The first decade of our marriage, my husband Glenn and I had one niece and one nephew. It made it very easy to begin a tradition that would eventually become unsustainable. Our siblings started to procreate willy nilly starting in the mid 1990's, and we now have a total of 13 wonderful nieces and nephews. But for a while there, in the late 80's and early 90's, Rachel and her brother Dave were the only show in town. We began to host them for a week each, in the summer. We began calling it Camp Thomas, and we'd schedule vacation days to devote our full attention to our charges. We would try and tailor the week around them, and what they liked to do. We did lots of field trips to zoos, museums, the State Capitol, and Fort Snelling. We'd go roller-skating around the lakes or take in a Twins game at the old Metrodome. It was kind of like entertaining an out of town client, who happens to be in grade school. Since they lived in Fargo-Moorhead, and we live in the Twin Cities, ...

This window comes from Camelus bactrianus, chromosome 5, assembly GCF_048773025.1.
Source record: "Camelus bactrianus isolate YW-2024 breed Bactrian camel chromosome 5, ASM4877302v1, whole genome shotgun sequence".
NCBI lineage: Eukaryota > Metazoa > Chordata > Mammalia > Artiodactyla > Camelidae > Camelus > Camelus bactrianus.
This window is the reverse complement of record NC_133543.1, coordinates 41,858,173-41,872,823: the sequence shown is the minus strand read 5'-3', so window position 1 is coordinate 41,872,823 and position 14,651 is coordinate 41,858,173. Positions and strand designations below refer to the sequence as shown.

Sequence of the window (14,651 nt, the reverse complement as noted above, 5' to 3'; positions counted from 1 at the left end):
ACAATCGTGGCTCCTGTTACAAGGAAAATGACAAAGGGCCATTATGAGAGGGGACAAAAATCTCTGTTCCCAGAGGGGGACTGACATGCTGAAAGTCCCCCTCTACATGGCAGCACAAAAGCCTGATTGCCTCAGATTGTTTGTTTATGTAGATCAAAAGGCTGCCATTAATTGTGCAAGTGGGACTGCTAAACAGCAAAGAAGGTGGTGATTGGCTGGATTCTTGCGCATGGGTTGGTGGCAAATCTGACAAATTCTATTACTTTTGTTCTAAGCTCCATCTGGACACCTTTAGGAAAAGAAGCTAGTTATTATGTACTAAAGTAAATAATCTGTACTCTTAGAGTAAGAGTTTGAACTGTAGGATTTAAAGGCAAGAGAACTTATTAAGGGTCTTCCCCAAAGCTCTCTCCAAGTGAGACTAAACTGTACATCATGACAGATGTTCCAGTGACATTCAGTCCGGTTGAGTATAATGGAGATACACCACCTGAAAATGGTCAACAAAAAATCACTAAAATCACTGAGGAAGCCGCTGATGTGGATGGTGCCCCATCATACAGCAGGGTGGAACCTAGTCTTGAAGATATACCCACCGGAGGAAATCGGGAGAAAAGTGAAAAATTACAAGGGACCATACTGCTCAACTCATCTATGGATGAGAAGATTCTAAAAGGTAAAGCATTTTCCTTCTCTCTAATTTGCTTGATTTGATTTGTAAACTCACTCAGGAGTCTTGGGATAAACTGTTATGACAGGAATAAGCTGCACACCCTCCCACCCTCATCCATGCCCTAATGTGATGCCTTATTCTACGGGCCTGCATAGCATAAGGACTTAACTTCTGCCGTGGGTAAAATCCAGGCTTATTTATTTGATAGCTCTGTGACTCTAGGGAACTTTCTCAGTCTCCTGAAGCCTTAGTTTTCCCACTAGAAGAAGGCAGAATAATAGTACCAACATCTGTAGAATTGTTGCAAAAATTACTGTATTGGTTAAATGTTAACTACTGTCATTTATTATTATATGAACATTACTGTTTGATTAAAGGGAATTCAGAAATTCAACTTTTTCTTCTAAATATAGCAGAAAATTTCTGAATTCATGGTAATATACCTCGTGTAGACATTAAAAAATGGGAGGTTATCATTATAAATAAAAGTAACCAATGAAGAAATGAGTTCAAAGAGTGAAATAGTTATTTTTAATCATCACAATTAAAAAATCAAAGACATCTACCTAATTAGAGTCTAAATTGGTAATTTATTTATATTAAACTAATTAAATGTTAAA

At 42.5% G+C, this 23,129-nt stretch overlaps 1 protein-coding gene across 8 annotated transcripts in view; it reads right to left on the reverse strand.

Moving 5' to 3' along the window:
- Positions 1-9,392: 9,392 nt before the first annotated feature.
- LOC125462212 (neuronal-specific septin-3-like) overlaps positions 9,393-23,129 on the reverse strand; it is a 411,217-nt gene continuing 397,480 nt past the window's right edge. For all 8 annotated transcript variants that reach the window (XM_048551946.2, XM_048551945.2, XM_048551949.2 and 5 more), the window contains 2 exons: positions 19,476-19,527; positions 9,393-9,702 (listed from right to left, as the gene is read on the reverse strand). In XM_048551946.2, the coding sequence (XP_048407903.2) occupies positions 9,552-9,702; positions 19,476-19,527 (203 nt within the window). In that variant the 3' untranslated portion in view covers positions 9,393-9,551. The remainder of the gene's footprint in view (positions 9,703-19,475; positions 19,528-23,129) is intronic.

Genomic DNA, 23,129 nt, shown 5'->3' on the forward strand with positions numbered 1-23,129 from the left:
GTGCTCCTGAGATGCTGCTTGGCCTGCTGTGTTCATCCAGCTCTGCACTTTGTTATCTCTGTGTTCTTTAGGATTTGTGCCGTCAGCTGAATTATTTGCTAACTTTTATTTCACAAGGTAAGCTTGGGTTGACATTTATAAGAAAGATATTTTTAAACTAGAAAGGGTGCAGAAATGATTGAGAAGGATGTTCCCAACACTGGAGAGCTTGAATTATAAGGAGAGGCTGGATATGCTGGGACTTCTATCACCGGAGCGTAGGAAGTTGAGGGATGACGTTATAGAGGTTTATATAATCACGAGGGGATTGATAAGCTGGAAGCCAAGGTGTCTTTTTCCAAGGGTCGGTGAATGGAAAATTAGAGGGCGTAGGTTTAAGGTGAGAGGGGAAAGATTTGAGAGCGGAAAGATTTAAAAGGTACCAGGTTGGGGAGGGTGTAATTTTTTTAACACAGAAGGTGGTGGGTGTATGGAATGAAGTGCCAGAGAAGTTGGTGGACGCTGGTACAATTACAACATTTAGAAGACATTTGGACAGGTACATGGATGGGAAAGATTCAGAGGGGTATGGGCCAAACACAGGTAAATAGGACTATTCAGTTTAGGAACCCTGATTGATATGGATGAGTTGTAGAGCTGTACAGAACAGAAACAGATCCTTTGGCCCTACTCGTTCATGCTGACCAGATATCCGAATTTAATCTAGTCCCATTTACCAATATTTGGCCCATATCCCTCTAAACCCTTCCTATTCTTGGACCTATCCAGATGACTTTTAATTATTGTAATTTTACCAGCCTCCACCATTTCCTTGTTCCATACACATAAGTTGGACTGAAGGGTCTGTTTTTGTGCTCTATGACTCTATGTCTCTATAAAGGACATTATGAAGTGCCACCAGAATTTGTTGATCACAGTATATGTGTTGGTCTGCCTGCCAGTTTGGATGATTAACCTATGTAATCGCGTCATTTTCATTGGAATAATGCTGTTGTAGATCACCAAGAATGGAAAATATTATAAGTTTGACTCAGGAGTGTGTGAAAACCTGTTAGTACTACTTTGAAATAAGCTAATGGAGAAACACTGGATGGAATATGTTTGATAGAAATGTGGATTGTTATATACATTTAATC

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Huffington Post article
Alt Rockers Echo Black Are Back With A Hard-Driving Love Song
Huffington Post - 4 months
Danny Blu, who is the lead singer of the New York-based alternative rock band Echo Black, was happily in the throes of a new relationship when he sat down to write his latest song.  The result is “Disappear,” a mid-tempo ballad with heartfelt lyrics that perfectly contrast against dramatic guitar shreds. The Huffington Post got an exclusive listen to the track, which can be heard below.   “Can you love me for tonight, so I can love you for forever? And if you bring me back to life, then it won’t matter if there’s heaven,” Blu sings in the track. The singer-songwriter told HuffPost that “Disappear” reflects his own initial skepticism about love, eventually giving way to the realization that his relationship with his current boyfriend was “different, and real” compared to previous romances.  “I was looking for the right way to describe our relationship and how it came to be. So it means a lot to me,” he said. “I was definitely one of those people who had sort ...